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Thursday, 13 December 2007
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11:13 - I got chapter 22, Forensic Chemistry, back from my editor last night and finished the updates on it this morning. Today is a lab day.

As it turned out, I wasn't able to load Linux Mint or Ubuntu 7.10 on my antique notebook. Not surprising, considering the thing has only 256 MB of memory rather than the 512 MB I thought it had. I also found out that the notebook currently dual-boots an old version of Xandros and Windows 2000, so I'll probably just leave it as is for the time being. It's good enough for what I need to do in the lab. It has an 802.11g Wi-Fi card in it and one USB port, which is all I really need for connectivity.



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Friday, 14 December 2007
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08:38 - Here's a politically-incorrect article I was surprised to see, even on FoxNews.com: Dogs Save Australia Boy, 2, From Drowning

The two canine heroes pulled a drowning 2-year-old boy from a dam pond and dragged him up the bank to safety. One of the dogs was a Rottweiler mix and the other a Staffordshire terrier (one of the breeds commonly called pit bulls), two of the breeds most feared by people who don't know any better.

In reality, of course, pit bulls are one of the breeds least likely to attack humans, having had aggressiveness toward humans bred out of them for many generations. Pit bulls were originally bred not for dog fighting, but for bull- and bear-baiting. The dogs were often badly injured in the pit, and the safety of their handlers depended on the dogs being completely unaggressive toward people under all circumstances, including when the dogs were badly injured. Anyone who has experience with pit bulls (other than puppy-mill dogs, which are dangerous regardless of the breed) knows that pit bulls are playful, gentle, and affectionate pets.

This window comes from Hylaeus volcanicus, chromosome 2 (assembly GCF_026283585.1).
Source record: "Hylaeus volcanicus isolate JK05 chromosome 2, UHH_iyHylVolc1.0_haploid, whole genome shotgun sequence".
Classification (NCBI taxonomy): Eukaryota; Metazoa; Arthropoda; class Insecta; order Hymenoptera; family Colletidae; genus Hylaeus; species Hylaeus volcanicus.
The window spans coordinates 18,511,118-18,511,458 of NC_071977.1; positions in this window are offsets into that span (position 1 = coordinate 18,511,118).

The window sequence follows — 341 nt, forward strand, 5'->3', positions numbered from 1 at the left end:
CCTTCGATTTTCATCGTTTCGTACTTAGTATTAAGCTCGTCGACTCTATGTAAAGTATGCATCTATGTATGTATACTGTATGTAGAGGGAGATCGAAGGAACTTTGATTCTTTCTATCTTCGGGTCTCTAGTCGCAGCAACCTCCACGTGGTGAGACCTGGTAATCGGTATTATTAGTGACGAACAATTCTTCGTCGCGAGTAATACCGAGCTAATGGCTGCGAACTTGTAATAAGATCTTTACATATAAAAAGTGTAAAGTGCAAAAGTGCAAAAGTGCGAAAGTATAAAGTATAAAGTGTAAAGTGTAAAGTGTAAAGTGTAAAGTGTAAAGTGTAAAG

I spent yesterday afternoon in the lab, getting things cleaned up and organized a bit. More of the same today. I need to reserve some counter space temporarily for doing setups and shooting images.

And I found out why the notebook computer wouldn't load Linux Mint 4.0 or Ubuntu 7.10. It has not the 512 MB of RAM I thought it had, nor even 256 MB, but only 128 MB. Crucial no longer has this model listed on its configurator, but I see that a pair of 256 MB SDRAM PC133 SODIMMs for a similar model costs over $100. No, thanks. I'll just retire this system to the lab long enough to get done what I need to get done. Then it goes back in astronomy kit for use as a field notebook, for which it's perfectly adequate.


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Saturday, 15 December 2007
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Sunday, 16 December 2007